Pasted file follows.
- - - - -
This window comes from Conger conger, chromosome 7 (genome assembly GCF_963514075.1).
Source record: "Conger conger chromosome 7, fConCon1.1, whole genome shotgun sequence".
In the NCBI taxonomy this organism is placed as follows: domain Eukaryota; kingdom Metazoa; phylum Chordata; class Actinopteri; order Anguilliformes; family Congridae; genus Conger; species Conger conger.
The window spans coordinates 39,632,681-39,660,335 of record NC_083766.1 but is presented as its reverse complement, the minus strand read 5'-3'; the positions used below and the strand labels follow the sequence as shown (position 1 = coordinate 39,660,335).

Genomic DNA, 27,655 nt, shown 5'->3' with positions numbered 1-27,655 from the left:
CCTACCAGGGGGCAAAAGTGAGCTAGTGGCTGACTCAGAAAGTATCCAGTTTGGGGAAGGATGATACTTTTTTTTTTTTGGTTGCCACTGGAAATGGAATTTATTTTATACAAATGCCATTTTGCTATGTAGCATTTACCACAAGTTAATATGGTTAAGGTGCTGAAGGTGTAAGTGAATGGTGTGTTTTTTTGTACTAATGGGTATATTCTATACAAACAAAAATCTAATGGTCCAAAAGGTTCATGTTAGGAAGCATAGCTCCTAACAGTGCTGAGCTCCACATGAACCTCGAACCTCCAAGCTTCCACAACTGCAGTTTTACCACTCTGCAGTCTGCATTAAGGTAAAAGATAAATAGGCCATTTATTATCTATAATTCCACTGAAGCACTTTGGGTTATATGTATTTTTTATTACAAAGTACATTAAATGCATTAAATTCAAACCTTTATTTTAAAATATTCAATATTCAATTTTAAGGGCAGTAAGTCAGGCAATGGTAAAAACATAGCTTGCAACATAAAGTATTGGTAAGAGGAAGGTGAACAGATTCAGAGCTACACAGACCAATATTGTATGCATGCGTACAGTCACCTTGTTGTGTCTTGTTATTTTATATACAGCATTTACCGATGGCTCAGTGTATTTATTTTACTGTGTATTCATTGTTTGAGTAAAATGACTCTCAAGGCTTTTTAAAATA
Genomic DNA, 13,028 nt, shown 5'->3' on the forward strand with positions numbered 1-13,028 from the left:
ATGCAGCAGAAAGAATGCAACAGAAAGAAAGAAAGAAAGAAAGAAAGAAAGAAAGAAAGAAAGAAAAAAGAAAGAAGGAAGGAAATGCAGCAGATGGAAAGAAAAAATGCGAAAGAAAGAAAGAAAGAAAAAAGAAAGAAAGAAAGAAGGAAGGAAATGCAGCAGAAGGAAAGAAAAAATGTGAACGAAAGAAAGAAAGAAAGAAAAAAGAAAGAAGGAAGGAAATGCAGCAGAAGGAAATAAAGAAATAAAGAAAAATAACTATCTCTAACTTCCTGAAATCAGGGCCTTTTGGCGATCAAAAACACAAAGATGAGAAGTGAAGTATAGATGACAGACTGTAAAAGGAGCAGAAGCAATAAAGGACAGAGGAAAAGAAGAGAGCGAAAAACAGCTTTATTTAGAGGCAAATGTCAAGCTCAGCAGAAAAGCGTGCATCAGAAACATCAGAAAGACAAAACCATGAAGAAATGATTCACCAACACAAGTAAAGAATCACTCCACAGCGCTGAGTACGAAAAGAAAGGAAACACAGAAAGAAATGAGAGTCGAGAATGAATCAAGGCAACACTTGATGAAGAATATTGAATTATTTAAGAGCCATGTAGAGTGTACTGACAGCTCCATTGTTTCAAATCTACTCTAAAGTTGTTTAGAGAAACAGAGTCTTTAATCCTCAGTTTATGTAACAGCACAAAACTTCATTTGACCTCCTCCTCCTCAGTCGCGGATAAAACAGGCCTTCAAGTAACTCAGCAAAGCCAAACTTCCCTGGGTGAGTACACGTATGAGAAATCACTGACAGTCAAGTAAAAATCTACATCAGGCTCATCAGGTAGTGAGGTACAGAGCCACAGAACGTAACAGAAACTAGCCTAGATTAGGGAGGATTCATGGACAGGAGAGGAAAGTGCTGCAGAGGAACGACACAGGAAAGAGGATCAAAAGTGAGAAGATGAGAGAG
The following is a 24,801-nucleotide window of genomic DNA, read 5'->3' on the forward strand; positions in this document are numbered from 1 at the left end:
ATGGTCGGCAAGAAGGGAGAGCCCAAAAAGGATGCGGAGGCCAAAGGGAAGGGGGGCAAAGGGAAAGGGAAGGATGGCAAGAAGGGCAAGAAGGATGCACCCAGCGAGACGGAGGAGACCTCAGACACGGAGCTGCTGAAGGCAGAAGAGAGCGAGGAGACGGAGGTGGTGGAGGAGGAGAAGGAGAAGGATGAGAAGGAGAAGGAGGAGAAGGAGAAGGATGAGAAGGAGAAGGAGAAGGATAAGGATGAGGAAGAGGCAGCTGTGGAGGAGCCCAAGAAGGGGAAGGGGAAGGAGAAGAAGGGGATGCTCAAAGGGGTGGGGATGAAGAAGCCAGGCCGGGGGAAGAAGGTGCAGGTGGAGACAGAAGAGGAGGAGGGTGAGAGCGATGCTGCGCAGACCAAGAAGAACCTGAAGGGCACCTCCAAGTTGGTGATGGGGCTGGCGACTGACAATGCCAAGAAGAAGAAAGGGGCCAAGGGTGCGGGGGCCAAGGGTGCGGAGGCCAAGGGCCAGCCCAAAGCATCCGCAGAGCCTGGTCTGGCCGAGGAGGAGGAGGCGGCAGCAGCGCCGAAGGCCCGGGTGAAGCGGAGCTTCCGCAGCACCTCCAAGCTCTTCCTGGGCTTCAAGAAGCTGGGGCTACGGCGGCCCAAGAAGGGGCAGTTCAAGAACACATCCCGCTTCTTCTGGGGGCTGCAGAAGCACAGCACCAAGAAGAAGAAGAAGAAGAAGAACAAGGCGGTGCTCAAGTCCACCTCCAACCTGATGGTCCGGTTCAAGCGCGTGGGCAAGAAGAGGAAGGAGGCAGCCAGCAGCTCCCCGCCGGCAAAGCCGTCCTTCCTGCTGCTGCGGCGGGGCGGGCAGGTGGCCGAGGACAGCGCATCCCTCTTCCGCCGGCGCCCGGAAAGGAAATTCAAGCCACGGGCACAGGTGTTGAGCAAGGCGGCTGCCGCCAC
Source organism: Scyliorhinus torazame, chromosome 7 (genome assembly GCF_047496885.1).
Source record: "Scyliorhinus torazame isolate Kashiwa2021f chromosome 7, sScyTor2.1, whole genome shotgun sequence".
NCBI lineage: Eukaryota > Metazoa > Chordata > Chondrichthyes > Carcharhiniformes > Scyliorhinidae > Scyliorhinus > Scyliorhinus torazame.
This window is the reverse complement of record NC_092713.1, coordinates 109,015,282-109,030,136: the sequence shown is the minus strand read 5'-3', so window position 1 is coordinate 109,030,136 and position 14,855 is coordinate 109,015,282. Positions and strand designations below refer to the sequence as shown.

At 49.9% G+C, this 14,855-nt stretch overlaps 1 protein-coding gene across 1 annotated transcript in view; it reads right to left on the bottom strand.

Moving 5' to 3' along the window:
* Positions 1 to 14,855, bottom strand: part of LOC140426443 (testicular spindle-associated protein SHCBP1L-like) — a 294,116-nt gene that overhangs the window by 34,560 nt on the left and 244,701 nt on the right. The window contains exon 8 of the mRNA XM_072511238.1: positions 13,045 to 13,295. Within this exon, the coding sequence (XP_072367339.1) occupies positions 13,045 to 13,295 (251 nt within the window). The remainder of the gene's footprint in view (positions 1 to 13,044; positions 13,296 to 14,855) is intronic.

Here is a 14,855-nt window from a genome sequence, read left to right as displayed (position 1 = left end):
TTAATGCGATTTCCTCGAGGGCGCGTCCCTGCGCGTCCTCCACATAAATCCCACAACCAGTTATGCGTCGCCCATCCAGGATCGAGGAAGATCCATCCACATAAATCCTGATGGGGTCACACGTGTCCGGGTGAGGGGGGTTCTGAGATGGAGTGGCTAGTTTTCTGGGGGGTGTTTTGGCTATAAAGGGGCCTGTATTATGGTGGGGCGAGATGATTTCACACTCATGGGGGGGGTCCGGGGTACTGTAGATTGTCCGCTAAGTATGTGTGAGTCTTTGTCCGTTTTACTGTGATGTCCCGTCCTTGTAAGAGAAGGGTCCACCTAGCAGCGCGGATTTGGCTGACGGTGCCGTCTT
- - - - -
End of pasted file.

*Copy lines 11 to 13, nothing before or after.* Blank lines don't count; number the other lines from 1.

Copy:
Source organism: Scyliorhinus torazame, chromosome 7 (genome assembly GCF_047496885.1).
Source record: "Scyliorhinus torazame isolate Kashiwa2021f chromosome 7, sScyTor2.1, whole genome shotgun sequence".
NCBI lineage: Eukaryota > Metazoa > Chordata > Chondrichthyes > Carcharhiniformes > Scyliorhinidae > Scyliorhinus > Scyliorhinus torazame.